No Products in the Cart
As we have all experienced, toddlers will test and push boundaries- it’s their job, but it’s also part of child development. They can test in many different ways; and if something doesn’t work, they’ll try a new tactic, they are very creative and inventive little things! Some of the most common tactics we see is flopping to the floor in the shops or playground to get more of
something, persistent asking when a parent is on the phone or engaged with another adult and verbal refusals. You may have also seen other behaviours such as pushing, kicking, hitting and even biting. It is a given that the latter behaviours often cause more of a response and reaction from us, especially biting!
If your little one is biting, understanding why it is happening is key to addressing and subsequently reducing the biting. Believe it or not, biting does not always happen because a child is angry or annoyed. Instead, it can be their way of communicating with us. Next time, biting happens, ask yourself what is your child achieving from the bite or what’s in it for them? What was the initial reaction to the bite? Asking these tough questions will help us understand the why! It will also reinforce that biting happens for a reason. It is not
because your child is bold, nor is it necessarily because they are feeling really angry, it is often because it is effective!
Ella and Mia both love playing play doh, Ella was in the middle
of making a beautiful castle for her princess to live in, she needed the pink play doh to finish her castle. Mia took the last of the pink play doh, Ella repeatedly asked for it back but Mia refused. After the refusal, Ella bit Mia’s arm. Mia immediately dropped the play doh and ran away. Ella picked up the play doh and finished her beautiful castle.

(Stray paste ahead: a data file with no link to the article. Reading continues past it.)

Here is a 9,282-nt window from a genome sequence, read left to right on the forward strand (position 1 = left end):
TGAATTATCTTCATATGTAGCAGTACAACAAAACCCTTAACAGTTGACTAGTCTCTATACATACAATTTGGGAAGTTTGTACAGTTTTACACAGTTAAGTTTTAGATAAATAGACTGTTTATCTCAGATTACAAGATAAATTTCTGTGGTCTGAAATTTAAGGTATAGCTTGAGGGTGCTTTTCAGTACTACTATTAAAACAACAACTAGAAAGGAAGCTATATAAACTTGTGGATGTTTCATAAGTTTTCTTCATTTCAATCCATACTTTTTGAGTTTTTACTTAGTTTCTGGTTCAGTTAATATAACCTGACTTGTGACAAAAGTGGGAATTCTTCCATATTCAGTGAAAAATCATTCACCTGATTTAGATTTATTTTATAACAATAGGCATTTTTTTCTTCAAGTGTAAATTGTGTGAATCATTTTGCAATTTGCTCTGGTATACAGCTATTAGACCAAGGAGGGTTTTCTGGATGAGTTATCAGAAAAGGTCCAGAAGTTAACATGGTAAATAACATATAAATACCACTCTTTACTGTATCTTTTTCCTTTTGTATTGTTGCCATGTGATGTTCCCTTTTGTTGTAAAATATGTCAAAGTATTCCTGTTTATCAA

Was Ella bold for biting Mia? Did Ella intend on hurting Mia? No, of course not! Ella was thinking about getting the play doh! Although not appropriate, biting was effective for Ella. It was an effective way of communicating what she wanted.
Once we switch how we view behaviour, we can respond more effectively and begin to look for solutions that will support children in learning new ways to respond. Spending play time with Ella with the goal of creating opportunities for her to hear and accept no or to wait her turn could help her out
immensely. Often, children need to be shown and told how to respond instead of how not to respond. Rather than solely focusing on “Ella do not bite again, play doh is finished”, we can role play and show her what to do. This is teaching the replacement for Ella rather than allowing Ella to be faced with the same situation again in the future and not know how to get
the item without relying on the biting.
Biting can help a child get out of doing something that they do not want to do. Imagine, taking your child’s hand to lead them out of a toy shop, at this moment if there was a bite, our immediate reaction would be to move our hand away. Here, biting has helped them get what they want. Again, the child’s intention is not to hurt anybody, the focus may be getting
out of a parent’s hand hold. Similarly, for children who love adult attention and connection, it can be a useful strategy in getting this! Often children don't mind whether attention is positive or negative and so if they bite a person, toy etc. all of a sudden everyones eyes are on them and rushing to the scene, guess what? That got a pretty big reaction from all the adults.
Naturally, the response from us can be over the top and animated, therefore your child may rely on this again because it worked so well.
Remember that all behaviour, including biting, is a form of communication. Where toddlers may find it difficult to verbalise things such as “Hey, I don’t want to do this” or “Hey, you took my toy and I’m upset about that” or “Give me that toy, I want a turn” they can resort to biting or other behaviour to communicate these wants and needs.